Using a Raspberry Pi distance sensor (ultrasonic sensor HC-SR04)

25. January 2017
5576 Views
30 Comments

For many (outdoor) projects a distance measurement is necessary or advantageous. These small modules are available starting at 1-2 bucks and can measure the distance up to 4-5 meters by ultrasound and are suprisingly accurate. This tutorial shows the connection and control.

 

Hardware

  • HC-SR04 Module (US / UK)
  • Resistors: 330Ω and 470Ω (US / UK)
  • Jumper wire (US / UK)

Wiring

There are four pins on the ultrasound module that are connected to the Raspberry:

  • VCC to Pin 2 (VCC)
  • GND to Pin 6 (GND)
  • TRIG to Pin 12 (GPIO18)
  • connect the 330Ω resistor to ECHO.  On its end you connect it to Pin 18 (GPIO24) and through a 470Ω resistor you connect it also to Pin6 (GND).

We do this because the GPIO pins only tolerate maximal 3.3V. The connection to GND is to have a obvious signal on GPIO24. If no pulse is sent, the signal is 0 (through the connection with GND), else it is 1. If there would be no connection to GND, the input would be undefined if no signal is sent (randomly 0 or 1), so ambiguous.

Here is the structure as a circuit diagram:

ultraschall_Steckplatine
 

Script for controlling

First of all, the Python GPIO library should be installed

To use the module, we create a new script

sudo nano ultrasonic_distance.py

with the following content:

After that we run:

sudo python ultrasonic_distance.py

So every second, the distance will be measured until the script is cancelled by pressing CTRL + C.
That‘s it. You can use it many fields, but who still want to measure larger distances would have to rely on laser measuring devices, which, however, are much more expensive.

30 Responses

  1. i am using 4 US-sensors to connect to my PI2….but i am getting variable readings from last 3 sensors….whereas 1st sensor is working fine….when i run each sensor individually it is working…with the same connection….so i think there might be mistake in python script can anyone please let me know what the mistake is?

    I have attached my code here:

    import RPi.GPIO as GPIO
    import time
    
    #GPIO Mode (BOARD / BCM)
    GPIO.setmode(GPIO.BCM)
    GPIO.setwarnings(False)
    
    #set GPIO Pins
    GPIO_TRIGGER1 = 23
    GPIO_ECHO1 = 24
    
    GPIO_TRIGGER2 = 4
    GPIO_ECHO2 = 17
    
    GPIO_TRIGGER3 = 27
    GPIO_ECHO3 = 22
    
    #GPIO_TRIGGER4 = 5
    #GPIO_ECHO4 = 6
    
    #set GPIO direction (IN / OUT)
    GPIO.setup(GPIO_TRIGGER1, GPIO.OUT)
    GPIO.setup(GPIO_ECHO1, GPIO.IN)
    
    GPIO.setup(GPIO_TRIGGER2, GPIO.OUT)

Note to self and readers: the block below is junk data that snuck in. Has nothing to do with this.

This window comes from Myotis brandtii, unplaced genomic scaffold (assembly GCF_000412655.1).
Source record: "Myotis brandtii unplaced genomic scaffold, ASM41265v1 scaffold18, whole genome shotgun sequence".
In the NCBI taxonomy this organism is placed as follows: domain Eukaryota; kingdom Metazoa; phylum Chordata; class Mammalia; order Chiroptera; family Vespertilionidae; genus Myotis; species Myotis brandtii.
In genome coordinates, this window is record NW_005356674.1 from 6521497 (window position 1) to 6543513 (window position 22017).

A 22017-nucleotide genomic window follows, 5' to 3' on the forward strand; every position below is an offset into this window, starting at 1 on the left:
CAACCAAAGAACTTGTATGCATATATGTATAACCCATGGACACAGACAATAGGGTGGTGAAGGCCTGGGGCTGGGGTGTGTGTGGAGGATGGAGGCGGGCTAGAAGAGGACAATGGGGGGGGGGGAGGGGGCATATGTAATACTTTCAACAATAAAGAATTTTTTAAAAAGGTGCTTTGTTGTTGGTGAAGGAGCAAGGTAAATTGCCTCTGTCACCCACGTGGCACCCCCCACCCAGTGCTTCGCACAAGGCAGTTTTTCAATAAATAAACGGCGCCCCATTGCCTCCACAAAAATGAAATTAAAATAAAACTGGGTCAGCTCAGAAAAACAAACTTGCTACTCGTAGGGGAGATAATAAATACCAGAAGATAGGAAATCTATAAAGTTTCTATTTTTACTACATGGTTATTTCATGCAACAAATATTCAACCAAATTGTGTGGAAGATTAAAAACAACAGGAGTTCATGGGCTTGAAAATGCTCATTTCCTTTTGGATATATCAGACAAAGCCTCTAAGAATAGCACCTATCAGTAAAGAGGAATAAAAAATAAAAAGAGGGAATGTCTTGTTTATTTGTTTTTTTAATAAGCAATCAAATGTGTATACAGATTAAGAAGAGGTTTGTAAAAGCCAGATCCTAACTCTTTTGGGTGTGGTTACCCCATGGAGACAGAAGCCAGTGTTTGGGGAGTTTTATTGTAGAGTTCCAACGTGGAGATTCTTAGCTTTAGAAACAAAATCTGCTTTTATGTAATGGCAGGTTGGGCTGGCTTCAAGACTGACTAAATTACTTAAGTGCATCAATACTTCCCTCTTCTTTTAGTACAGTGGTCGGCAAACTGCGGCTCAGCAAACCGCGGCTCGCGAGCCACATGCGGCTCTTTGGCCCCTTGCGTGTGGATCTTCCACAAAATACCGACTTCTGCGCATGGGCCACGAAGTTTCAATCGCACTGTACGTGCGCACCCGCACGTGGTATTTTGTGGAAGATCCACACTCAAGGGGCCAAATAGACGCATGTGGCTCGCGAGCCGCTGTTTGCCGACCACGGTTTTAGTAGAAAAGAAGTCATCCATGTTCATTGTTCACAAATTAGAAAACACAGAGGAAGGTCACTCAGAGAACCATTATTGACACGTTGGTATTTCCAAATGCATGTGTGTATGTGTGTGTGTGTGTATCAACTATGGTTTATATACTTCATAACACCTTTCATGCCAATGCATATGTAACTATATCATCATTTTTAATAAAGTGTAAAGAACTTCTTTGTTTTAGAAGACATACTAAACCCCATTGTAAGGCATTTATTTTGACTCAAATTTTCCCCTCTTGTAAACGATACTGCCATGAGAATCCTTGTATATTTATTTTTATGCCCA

GPIO.setup(GPIO_ECHO2, GPIO.IN)
    
    GPIO.setup(GPIO_TRIGGER3, GPIO.OUT)
    GPIO.setup(GPIO_ECHO3, GPIO.IN)
    
    #GPIO.setup(GPIO_TRIGGER4, GPIO.OUT)
    #GPIO.setup(GPIO_ECHO4, GPIO.IN)
    
    def distance():
    	# set Trigger to HIGH
    	GPIO.output(GPIO_TRIGGER1, True)
    	GPIO.output(GPIO_TRIGGER2, True)
    	GPIO.output(GPIO_TRIGGER3, True)
    	#GPIO.output(GPIO_TRIGGER4, True)
    
    	# set Trigger after 0.01ms to LOW
    	time.sleep(0.5)
    	GPIO.output(GPIO_TRIGGER1, False)
    	GPIO.output(GPIO_TRIGGER2, False)
        	GPIO.output(GPIO_TRIGGER3, False)
       	#GPIO.output(GPIO_TRIGGER4, False)
    
    
    
    	StartTime1 = time.time()
    	StopTime1 = time.time()
    
    	StartTime2 = time.time()
    	StopTime2 = time.time()
    
    	StartTime3 = time.time()
    	StopTime3 = time.time()
    
    	#StartTime4 = time.time()
    	#StopTime4 = time.time()
    
    	# save StartTime
    	while GPIO.input(GPIO_ECHO1) == 0:
    		StartTime1 = time.time()
    		#print ("Start ",StartTime)
    
    	while GPIO.input(GPIO_ECHO2) == 0:
    		StartTime2 = time.time()
    		#print ("Start ",StartTime)
    
    	while GPIO.input(GPIO_ECHO3) == 0:
    		StartTime2 = time.time()
    		#print ("Start ",StartTime)
    
    	#while GPIO.input(GPIO_ECHO4) == 0:
    		#StartTime2 = time.time()
    		#print ("Start ",StartTime)
    
    	# save time of arrival
    	while GPIO.input(GPIO_ECHO1) == 1:
    		StopTime1 = time.time()
    		#print ("Stop ",StopTime)
    
    	while GPIO.input(GPIO_ECHO2) == 1:
    		StopTime2 = time.time()
    		#print ("Stop ",StopTime)
    
            while GPIO.input(GPIO_ECHO3) == 1:
    		StopTime1 = time.time()
    		#print ("Stop ",StopTime)
    
    	#while GPIO.input(GPIO_ECHO4) == 1: